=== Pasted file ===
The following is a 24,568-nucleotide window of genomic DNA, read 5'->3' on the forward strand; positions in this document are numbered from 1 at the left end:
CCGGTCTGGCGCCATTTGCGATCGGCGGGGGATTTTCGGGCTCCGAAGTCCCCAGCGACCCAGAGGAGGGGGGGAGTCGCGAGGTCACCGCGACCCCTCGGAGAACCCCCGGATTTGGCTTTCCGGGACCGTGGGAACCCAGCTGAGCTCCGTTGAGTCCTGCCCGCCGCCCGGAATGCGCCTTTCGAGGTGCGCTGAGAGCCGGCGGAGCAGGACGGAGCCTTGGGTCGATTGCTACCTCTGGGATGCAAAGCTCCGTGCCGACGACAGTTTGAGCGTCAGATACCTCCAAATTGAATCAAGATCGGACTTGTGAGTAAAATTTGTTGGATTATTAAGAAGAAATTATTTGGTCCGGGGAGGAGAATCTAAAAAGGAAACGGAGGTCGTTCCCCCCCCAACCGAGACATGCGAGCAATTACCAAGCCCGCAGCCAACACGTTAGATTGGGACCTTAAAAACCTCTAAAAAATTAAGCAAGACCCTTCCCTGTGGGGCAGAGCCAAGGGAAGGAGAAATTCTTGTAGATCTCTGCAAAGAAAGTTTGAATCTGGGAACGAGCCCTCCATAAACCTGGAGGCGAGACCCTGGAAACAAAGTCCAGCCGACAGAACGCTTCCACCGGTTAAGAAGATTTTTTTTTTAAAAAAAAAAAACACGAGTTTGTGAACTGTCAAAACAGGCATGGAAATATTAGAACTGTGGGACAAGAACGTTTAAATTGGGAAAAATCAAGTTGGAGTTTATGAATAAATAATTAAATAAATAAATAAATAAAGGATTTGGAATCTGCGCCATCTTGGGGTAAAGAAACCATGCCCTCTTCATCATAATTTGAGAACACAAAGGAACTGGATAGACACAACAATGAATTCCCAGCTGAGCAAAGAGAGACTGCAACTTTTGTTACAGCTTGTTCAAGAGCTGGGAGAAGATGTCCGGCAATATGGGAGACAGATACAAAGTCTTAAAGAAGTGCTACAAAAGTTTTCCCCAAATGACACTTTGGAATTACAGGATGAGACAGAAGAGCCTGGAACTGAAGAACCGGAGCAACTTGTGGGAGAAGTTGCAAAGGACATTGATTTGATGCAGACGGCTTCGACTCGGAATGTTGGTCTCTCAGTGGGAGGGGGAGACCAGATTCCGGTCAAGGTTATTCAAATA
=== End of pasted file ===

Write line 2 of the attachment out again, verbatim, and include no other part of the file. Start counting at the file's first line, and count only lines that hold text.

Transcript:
CCGGTCTGGCGCCATTTGCGATCGGCGGGGGATTTTCGGGCTCCGAAGTCCCCAGCGACCCAGAGGAGGGGGGGAGTCGCGAGGTCACCGCGACCCCTCGGAGAACCCCCGGATTTGGCTTTCCGGGACCGTGGGAACCCAGCTGAGCTCCGTTGAGTCCTGCCCGCCGCCCGGAATGCGCCTTTCGAGGTGCGCTGAGAGCCGGCGGAGCAGGACGGAGCCTTGGGTCGATTGCTACCTCTGGGATGCAAAGCTCCGTGCCGACGACAGTTTGAGCGTCAGATACCTCCAAATTGAATCAAGATCGGACTTGTGAGTAAAATTTGTTGGATTATTAAGAAGAAATTATTTGGTCCGGGGAGGAGAATCTAAAAAGGAAACGGAGGTCGTTCCCCCCCCAACCGAGACATGCGAGCAATTACCAAGCCCGCAGCCAACACGTTAGATTGGGACCTTAAAAACCTCTAAAAAATTAAGCAAGACCCTTCCCTGTGGGGCAGAGCCAAGGGAAGGAGAAATTCTTGTAGATCTCTGCAAAGAAAGTTTGAATCTGGGAACGAGCCCTCCATAAACCTGGAGGCGAGACCCTGGAAACAAAGTCCAGCCGACAGAACGCTTCCACCGGTTAAGAAGATTTTTTTTTTAAAAAAAAAAAACACGAGTTTGTGAACTGTCAAAACAGGCATGGAAATATTAGAACTGTGGGACAAGAACGTTTAAATTGGGAAAAATCAAGTTGGAGTTTATGAATAAATAATTAAATAAATAAATAAATAAAGGATTTGGAATCTGCGCCATCTTGGGGTAAAGAAACCATGCCCTCTTCATCATAATTTGAGAACACAAAGGAACTGGATAGACACAACAATGAATTCCCAGCTGAGCAAAGAGAGACTGCAACTTTTGTTACAGCTTGTTCAAGAGCTGGGAGAAGATGTCCGGCAATATGGGAGACAGATACAAAGTCTTAAAGAAGTGCTACAAAAGTTTTCCCCAAATGACACTTTGGAATTACAGGATGAGACAGAAGAGCCTGGAACTGAAGAACCGGAGCAACTTGTGGGAGAAGTTGCAAAGGACATTGATTTGATGCAGACGGCTTCGACTCGGAATGTTGGTCTCTCAGTGGGAGGGGGAGACCAGATTCCGGTCAAGGTTATTCAAATA